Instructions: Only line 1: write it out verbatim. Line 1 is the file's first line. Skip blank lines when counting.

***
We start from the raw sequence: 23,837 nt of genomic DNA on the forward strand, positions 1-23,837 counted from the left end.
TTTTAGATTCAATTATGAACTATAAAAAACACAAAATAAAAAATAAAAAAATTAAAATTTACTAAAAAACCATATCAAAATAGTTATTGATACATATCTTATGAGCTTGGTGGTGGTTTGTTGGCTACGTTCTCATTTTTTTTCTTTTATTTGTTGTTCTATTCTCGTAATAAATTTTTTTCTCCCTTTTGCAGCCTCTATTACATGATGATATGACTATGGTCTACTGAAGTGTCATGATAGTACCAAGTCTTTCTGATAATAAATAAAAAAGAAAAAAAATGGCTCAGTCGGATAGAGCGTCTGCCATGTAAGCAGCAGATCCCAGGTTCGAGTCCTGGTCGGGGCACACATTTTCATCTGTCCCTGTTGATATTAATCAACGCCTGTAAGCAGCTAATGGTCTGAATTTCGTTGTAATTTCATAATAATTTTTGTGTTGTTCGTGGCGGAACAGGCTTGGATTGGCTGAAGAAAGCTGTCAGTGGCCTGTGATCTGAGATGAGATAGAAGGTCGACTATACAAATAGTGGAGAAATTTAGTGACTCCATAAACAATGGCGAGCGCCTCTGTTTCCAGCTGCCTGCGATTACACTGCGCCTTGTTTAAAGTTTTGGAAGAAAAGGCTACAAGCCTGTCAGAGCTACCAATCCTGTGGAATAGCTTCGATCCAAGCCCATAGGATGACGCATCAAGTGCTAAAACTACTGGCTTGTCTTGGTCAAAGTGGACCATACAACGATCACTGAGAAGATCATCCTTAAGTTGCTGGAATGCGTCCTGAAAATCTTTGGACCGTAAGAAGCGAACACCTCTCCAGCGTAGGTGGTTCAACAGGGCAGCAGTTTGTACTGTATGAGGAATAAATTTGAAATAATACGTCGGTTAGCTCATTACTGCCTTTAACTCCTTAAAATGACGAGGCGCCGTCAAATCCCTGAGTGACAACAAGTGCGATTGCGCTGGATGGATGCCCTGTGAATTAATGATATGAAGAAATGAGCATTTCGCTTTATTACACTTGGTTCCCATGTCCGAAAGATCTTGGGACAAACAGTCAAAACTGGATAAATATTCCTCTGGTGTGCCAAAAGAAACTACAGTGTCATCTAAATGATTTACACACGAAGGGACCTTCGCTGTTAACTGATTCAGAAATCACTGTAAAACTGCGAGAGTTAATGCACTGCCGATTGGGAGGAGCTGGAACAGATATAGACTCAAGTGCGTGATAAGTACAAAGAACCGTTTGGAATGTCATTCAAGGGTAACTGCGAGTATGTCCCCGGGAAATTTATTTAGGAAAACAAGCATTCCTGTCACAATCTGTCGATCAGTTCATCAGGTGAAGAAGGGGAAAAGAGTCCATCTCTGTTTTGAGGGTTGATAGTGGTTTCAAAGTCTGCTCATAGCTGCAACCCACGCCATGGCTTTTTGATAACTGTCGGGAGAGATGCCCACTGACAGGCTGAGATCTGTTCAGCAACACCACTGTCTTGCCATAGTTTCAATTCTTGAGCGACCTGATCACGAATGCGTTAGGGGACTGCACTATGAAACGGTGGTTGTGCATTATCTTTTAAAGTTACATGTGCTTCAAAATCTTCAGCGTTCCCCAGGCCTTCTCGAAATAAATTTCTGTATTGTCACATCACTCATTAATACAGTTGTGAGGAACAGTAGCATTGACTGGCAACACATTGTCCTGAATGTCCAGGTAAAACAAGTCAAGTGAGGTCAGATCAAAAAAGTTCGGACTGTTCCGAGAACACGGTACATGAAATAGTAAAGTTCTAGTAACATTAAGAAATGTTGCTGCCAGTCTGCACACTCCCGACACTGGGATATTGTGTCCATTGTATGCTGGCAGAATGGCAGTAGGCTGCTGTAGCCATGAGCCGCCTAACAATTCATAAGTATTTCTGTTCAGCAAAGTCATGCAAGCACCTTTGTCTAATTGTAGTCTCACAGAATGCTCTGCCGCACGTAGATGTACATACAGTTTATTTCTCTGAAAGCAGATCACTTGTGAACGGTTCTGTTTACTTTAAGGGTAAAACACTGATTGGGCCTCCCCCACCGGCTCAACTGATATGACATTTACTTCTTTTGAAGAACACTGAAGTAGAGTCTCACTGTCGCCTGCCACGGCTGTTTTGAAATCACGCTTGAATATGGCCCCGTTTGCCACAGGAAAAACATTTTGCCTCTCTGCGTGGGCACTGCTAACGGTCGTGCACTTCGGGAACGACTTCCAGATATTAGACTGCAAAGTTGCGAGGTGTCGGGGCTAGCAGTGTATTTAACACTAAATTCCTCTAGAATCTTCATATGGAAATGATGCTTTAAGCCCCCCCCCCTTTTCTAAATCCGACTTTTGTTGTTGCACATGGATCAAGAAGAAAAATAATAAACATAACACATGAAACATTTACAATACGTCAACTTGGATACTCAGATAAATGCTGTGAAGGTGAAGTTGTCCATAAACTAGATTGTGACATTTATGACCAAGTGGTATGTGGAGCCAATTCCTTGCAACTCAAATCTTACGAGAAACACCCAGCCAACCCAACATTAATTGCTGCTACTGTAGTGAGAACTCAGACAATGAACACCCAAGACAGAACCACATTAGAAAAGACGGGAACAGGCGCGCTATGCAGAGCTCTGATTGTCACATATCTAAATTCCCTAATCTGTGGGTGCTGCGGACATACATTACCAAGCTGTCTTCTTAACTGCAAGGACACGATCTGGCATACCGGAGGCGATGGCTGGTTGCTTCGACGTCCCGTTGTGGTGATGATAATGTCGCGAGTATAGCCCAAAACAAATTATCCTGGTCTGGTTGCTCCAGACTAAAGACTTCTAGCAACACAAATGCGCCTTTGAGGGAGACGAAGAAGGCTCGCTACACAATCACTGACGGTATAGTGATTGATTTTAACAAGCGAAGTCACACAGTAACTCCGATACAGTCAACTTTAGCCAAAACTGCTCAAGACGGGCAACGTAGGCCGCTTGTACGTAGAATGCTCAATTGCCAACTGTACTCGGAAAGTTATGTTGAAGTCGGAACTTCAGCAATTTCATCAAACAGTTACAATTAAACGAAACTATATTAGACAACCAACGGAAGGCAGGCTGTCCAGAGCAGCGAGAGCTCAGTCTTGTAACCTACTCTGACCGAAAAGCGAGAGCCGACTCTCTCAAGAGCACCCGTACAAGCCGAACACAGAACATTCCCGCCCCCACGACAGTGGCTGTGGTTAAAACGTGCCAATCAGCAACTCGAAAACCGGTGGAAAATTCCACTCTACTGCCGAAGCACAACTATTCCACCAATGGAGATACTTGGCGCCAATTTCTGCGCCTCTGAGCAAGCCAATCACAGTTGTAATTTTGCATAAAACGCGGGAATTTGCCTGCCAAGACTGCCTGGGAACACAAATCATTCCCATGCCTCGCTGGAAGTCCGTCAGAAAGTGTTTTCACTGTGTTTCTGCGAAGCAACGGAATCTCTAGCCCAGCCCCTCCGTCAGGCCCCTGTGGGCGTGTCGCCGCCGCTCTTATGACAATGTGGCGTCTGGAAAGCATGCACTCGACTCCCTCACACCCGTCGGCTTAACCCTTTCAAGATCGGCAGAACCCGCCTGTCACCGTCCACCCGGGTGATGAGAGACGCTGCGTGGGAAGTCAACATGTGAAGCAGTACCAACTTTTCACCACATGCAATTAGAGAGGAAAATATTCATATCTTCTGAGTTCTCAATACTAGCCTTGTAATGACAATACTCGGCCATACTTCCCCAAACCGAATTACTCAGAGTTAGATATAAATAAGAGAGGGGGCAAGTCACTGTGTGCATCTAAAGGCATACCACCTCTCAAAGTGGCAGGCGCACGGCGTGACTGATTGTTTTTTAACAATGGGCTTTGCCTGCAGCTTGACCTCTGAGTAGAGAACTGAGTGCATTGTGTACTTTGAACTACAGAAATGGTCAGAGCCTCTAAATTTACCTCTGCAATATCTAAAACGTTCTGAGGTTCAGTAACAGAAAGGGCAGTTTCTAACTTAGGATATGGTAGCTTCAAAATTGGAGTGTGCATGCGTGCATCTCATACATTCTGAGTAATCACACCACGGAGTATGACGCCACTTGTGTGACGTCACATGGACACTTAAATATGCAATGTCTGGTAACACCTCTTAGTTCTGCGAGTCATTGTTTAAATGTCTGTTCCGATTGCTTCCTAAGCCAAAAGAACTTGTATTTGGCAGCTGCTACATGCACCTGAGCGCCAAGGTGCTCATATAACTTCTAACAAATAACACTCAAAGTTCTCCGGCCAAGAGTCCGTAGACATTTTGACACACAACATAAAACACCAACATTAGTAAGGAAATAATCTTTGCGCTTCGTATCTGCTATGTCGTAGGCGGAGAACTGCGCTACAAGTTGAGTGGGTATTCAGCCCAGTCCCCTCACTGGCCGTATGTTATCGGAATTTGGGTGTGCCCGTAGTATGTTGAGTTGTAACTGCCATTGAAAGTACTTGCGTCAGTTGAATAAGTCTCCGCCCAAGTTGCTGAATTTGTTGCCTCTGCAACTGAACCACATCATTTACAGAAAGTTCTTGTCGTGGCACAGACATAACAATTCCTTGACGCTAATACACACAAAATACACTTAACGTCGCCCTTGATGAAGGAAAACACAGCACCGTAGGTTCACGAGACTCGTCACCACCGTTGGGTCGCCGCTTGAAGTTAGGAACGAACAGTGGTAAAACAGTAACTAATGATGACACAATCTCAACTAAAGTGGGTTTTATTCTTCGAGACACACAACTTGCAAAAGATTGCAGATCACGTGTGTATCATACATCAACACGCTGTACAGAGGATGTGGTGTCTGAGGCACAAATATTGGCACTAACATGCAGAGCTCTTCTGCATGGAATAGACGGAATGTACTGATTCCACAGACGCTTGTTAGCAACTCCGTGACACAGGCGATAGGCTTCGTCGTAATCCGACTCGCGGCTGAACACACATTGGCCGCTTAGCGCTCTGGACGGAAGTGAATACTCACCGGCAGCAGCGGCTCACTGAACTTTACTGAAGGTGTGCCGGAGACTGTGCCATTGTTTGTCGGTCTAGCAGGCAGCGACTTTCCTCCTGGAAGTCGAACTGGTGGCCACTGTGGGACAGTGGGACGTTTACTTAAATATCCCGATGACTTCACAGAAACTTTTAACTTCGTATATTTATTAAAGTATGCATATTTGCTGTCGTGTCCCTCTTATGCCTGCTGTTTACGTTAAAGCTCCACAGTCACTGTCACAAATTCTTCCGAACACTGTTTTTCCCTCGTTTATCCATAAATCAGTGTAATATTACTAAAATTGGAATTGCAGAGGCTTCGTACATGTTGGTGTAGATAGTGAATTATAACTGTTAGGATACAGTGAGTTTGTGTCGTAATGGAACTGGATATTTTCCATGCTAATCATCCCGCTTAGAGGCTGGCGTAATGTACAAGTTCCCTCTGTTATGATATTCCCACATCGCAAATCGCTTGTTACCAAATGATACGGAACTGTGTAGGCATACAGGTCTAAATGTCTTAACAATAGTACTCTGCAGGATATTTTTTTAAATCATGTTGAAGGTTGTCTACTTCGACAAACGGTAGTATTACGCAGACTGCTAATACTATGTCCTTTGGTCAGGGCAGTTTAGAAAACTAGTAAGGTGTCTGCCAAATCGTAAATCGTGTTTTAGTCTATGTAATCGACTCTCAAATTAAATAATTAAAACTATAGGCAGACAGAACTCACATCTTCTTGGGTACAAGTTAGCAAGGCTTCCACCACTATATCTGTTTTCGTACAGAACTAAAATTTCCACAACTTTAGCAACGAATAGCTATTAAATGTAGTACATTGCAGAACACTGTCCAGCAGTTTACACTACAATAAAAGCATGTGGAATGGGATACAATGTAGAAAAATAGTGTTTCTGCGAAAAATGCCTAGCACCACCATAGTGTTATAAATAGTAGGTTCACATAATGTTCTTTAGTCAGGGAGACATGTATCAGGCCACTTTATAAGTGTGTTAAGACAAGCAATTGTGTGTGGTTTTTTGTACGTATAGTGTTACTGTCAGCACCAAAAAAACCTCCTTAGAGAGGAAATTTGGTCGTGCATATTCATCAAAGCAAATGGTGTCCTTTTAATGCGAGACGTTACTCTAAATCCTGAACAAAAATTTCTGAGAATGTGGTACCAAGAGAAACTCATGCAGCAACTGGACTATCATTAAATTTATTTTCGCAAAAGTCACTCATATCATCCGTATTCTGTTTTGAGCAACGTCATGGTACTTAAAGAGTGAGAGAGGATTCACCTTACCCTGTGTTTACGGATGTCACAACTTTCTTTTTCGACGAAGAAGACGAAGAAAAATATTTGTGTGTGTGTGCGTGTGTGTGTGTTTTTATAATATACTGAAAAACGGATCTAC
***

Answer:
We start from the raw sequence: 23,837 nt of genomic DNA on the forward strand, positions 1-23,837 counted from the left end.